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3.  Sound levels generally get less intense (weaker) as sound travels away from a source.

This is a FACT

Sound waves lose energy as they move away from a source. The wave gets smaller because it spreads out and because some of the sound energy is absorbed by seawater.

How do we know?
Scientists have deployed sound sources and receivers in the ocean and measured how sound waves become less intense as they travel away from a source.

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4.   Sounds from World War II are still circling the globe, trapped in the sound channel.

This is a Myth

This sentence is wrong in two ways. The first is that very few sounds have the capability of even traveling and being detected halfway around the planet. The sounds that do are either very loud (nuclear explosions) or quieter signals specifically designed to take advantage of the underwater SOFAR channel. The second problem with this statement is that sound is absorbed pretty quickly in the ocean. Even a loud sound is absorbed and vanishes within a couple of hours of being generated.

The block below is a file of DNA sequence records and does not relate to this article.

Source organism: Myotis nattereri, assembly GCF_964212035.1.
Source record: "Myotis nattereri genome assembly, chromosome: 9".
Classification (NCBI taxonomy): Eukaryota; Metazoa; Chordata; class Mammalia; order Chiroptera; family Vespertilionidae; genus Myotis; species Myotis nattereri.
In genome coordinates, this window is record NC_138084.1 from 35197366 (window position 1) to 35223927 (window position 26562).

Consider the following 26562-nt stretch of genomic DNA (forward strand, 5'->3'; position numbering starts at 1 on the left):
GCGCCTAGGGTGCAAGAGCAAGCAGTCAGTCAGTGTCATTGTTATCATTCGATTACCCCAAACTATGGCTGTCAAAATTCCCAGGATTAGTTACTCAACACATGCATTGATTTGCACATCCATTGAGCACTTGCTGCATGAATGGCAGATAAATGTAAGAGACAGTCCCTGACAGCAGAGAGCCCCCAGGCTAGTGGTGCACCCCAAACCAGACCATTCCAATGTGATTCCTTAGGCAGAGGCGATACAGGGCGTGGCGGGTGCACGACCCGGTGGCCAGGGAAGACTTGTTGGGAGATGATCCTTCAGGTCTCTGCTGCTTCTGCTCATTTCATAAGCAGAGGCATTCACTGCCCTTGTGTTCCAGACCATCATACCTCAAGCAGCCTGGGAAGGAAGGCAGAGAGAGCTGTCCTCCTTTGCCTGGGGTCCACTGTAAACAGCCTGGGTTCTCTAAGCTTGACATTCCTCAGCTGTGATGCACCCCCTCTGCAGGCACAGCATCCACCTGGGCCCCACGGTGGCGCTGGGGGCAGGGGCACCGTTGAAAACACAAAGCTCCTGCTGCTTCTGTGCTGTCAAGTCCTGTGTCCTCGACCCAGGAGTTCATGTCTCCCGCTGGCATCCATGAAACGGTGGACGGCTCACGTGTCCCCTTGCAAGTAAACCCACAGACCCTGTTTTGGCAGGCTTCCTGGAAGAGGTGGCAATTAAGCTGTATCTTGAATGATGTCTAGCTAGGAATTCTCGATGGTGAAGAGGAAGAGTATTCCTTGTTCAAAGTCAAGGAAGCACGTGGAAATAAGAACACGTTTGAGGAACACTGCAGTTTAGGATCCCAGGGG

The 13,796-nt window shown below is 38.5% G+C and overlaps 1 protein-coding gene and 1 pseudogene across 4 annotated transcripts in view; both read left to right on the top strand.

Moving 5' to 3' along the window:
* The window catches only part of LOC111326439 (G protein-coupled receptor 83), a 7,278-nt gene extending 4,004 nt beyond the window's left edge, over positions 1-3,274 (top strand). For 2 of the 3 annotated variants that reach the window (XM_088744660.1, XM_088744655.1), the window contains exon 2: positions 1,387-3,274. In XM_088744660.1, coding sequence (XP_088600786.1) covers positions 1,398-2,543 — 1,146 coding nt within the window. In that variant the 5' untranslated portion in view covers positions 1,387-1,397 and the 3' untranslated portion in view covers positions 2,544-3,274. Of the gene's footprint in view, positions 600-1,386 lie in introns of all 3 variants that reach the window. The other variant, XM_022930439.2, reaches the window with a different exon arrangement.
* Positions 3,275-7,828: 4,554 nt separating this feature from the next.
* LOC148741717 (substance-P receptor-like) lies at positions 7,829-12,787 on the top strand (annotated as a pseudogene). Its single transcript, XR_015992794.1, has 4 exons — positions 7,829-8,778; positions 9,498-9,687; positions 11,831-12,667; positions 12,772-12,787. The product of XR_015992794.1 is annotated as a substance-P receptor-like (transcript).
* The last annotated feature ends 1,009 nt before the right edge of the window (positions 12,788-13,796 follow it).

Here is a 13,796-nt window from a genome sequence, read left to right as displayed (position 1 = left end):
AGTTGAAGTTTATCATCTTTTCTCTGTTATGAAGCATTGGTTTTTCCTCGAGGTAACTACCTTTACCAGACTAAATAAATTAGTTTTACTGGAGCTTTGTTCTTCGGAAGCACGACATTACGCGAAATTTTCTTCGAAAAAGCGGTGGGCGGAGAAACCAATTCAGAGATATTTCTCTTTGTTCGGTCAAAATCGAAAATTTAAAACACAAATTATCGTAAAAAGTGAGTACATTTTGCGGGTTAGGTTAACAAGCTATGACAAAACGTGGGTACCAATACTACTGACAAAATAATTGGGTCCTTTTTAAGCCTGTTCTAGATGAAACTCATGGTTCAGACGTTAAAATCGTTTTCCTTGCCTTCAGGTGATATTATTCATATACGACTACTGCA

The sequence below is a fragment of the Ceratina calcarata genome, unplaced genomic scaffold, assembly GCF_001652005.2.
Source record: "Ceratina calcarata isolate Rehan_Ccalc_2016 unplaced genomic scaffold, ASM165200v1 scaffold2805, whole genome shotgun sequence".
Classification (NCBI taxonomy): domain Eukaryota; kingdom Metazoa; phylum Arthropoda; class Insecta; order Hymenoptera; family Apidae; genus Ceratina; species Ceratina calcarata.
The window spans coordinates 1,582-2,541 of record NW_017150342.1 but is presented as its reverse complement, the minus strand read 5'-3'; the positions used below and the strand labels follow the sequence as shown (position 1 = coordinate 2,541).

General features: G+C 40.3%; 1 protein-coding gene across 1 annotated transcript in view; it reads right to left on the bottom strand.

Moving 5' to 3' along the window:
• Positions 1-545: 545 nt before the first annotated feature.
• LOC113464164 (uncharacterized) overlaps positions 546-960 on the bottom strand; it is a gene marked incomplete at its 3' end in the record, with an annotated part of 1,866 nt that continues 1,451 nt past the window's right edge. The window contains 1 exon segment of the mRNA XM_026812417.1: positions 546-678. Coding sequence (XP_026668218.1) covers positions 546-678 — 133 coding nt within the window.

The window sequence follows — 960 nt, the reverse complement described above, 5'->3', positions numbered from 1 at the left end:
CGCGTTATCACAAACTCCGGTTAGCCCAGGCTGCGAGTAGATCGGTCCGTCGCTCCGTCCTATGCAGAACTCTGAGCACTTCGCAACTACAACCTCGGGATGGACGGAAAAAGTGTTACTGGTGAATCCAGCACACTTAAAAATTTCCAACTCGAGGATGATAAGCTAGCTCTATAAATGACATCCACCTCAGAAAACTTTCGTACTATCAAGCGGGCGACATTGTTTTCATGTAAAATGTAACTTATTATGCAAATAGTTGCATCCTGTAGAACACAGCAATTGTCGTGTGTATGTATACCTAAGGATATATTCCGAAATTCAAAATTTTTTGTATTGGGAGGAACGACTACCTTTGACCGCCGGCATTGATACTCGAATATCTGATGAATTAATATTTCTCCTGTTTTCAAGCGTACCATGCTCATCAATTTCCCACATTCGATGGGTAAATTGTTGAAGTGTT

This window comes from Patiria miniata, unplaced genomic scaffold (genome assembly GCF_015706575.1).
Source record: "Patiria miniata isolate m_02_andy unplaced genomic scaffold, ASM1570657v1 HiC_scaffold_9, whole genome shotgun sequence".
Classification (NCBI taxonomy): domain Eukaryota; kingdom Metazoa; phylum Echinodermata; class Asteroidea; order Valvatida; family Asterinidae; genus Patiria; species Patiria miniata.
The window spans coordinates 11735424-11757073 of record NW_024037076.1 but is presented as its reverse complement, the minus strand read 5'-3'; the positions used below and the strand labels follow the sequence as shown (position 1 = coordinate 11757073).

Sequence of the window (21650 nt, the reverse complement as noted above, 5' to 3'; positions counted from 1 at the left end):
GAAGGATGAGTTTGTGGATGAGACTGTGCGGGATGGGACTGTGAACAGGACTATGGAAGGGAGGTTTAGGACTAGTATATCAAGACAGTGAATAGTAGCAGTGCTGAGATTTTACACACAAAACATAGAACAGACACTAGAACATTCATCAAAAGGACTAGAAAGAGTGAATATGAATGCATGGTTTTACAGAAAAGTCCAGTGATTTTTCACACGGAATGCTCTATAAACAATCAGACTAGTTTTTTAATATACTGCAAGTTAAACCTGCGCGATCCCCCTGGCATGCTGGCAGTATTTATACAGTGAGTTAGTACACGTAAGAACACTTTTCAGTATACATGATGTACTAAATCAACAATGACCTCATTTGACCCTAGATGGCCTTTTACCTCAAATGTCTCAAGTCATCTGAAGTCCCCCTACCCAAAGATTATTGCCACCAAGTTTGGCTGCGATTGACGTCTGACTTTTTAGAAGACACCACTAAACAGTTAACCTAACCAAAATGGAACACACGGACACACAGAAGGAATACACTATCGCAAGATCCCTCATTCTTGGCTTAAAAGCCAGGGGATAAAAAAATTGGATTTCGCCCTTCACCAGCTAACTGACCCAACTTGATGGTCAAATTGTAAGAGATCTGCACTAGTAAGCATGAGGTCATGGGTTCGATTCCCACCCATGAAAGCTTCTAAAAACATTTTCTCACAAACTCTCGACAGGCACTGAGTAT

How do we know?
Underwater nuclear explosions in the SOFAR channel, which are far louder than any sounds made during World War II, became undetectable after two hours anywhere within the Pacific basin. Therefore, it is understood that quieter sounds would be absorbed relatively quickly, making it a myth that sounds from WWII circled the globe. Scientists can also predict the length of time that a sound could be detected because of laboratory and field measurements of sound absorption.

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5.  Background sounds that are able to be heard by porpoises are dominated by anthropogenic sound.

This is a Myth

The fact is that harbor porpoises hear best at high frequencies (60-120 kHz), where background sound is mostly due to spray and bubbles associated with breaking waves. Background sound primarily due to humans is generated by distant shipping in the frequency range of 20-500 Hz.

How do we know?
Scientists have made measurements of the frequency ranges over which animals respond by playing sounds to captive animals, including harbor porpoises. These measurements provide behavioral audiograms of the frequency ranges over which these species can hear. Underwater recordings on hydrophones have been analyzed to determine the sources of man-made and natural noise at these frequencies.